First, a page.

Why Hamilton needs to say yes to LRT

Opinion Jun 09, 2016 by Aidan Johnson Hamilton Spectator

The government of Ontario has offered Hamilton $1 billion to build light rail. The idea is controversial. The stakes are high. My own bias is shaped in part by my job as councillor for Ward 1 (West Hamilton). From a Ward 1 perspective, the case for LRT is clear.

The proposed line starts at McMaster. LRT will thus permit West Hamiltonians to travel east with ease. It will also probably increase the resale value of Ward 1 homes.

Despite my obligation to Ward 1, my support for LRT is based on what is right for our municipality as a whole.

The two best "regionwide" arguments for LRT are, respectively, ecological and economic.

The economic argument observes that LRT will permit investors, entrepreneurs, and scientists to travel easily from Toronto's Union Station to our downtown GO hub, and then on by LRT to McMaster campus and Innovation Park. It will also permit McMaster to grow as a school, with more students spending and living in the downtown.

Along with Mohawk and Redeemer University College, Mac is an engine of our regional economy. It will help us all for Mac to be more deeply connected to our region. That link helps us create jobs.

The environmental argument observes that very few literate people deny climate change any more. Nor do many people deny the role of cars in creating pollution. We need to act on what we know.

Relevant to the environmental argument: LRT is reliable, visually attractive, fast, and smooth to ride. By contrast, these are qualities that our HSR buses lack. As a result of this lack, higher-income people and many middle-income people do not ride our buses. But if we build LRT, more of us will choose public transit over driving. This is inherently good for the environment.

(Note that the argument for LRT is not anti-car. Many of us, particularly senior citizens who cannot climb onto a bus or train, and busy parents, will always need to use cars in the city. The point is not to deny car travel to anyone, but rather to incentivize more of us to choose public transit.)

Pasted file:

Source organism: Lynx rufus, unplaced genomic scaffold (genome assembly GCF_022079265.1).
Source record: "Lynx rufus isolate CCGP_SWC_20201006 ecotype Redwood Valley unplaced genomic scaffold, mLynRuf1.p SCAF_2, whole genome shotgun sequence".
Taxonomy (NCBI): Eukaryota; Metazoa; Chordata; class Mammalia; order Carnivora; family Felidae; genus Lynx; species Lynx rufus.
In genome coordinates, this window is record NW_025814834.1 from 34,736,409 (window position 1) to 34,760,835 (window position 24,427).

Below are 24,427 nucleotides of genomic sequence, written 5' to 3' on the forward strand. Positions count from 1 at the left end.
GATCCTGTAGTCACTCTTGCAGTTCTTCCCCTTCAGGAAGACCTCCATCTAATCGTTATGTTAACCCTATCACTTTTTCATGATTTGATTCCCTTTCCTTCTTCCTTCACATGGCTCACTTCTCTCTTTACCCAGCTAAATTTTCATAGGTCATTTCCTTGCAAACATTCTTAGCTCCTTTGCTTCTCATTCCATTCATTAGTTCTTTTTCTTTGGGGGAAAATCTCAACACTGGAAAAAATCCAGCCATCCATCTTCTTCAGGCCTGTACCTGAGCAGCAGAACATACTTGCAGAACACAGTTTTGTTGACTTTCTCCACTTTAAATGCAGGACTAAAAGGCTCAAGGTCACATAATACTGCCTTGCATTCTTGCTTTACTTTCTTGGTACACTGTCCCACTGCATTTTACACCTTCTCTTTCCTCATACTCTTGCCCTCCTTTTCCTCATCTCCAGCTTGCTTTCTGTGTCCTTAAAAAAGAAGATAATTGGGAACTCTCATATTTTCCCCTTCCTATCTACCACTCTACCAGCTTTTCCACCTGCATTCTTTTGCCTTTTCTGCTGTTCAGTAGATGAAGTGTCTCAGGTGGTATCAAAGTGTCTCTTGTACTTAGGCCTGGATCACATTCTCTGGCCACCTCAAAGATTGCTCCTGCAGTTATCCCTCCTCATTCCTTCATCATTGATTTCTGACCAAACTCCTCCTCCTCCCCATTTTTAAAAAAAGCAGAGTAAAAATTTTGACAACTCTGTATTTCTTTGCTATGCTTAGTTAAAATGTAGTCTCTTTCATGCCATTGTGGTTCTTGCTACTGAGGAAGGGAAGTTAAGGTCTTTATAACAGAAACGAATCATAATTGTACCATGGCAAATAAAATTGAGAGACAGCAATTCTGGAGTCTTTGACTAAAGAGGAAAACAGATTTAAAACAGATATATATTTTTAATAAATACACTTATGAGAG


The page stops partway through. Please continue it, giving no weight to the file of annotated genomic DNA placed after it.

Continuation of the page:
Let us consider the main arguments against LRT.

Some argue that the project is a waste of money. But the project is not a waste, for the reasons stated. Moreover, the $1 billion is not our municipal tax money. Rather, the money is coming from the province. Hamilton's provincial tax contribution is small, in terms of the provincial total. Basically, LRT is a subsidy to Hamilton from the taxpayers of broader Ontario. Even with LRT, Hamilton will continue to get more out of the Ontario treasury than it gives.

Some small businesses along the LRT line will be harmed during the build period. But the city is aggressively working to mitigate the harm and find ways to get customers to the shops during "the build."

Others argue that LRT is bad because it will increase car drivers' commute times, when cars are displaced from Main and King. But the increase is often exaggerated. And, to the extent that it is not exaggerated, it ironically constitutes an argument for riding LRT. (Many daily car drivers do not fully appreciate how much better it is for one's mental health to ride a train instead of driving. It is realistic to plan to give suburban people this benefit.)

My friends on Hamilton Mountain argue that LRT must be combined with expanded HSR bus service for Mountain routes. They are right. How else will we get Mountain people to the trains? The same logic is true of all of the suburbs. The need for better transit outside the core supplements the pro-LRT case.

Last month, Ward 1 had an LRT discussion night in the auditorium at Adas Israel synagogue. (Many thanks to Rabbi Green for hosting.) The night brought together a good cross-section of anti-LRT and pro-LRT citizens, from across west Hamilton. The debate was vigorous. It made clear that activists on both sides are motivated by good faith.

Council will soon vote on whether to complete the LRT project. It is a key moment. The vote could be close. My hope is that rural, suburban, and Mountain-based Hamilton — not just the councillors, but the people, who must get behind LRT in order for the project to succeed — will do what is right.

I left Westdale as a young man, to study in other places and to work as a lawyer in Toronto. I came back because I love the region, and my family in Ancaster and Ward 1. I feel Hamilton's potential, as I feel my own heartbeat.

Hamilton will still be my beautiful home — suburban and urban and rural — regardless of where the LRT debate goes. But our potential will be more closely realized, our true self better expressed, if we say "yes" to the province's money.

Aidan Johnson is councillor for Hamilton’s Ward 1.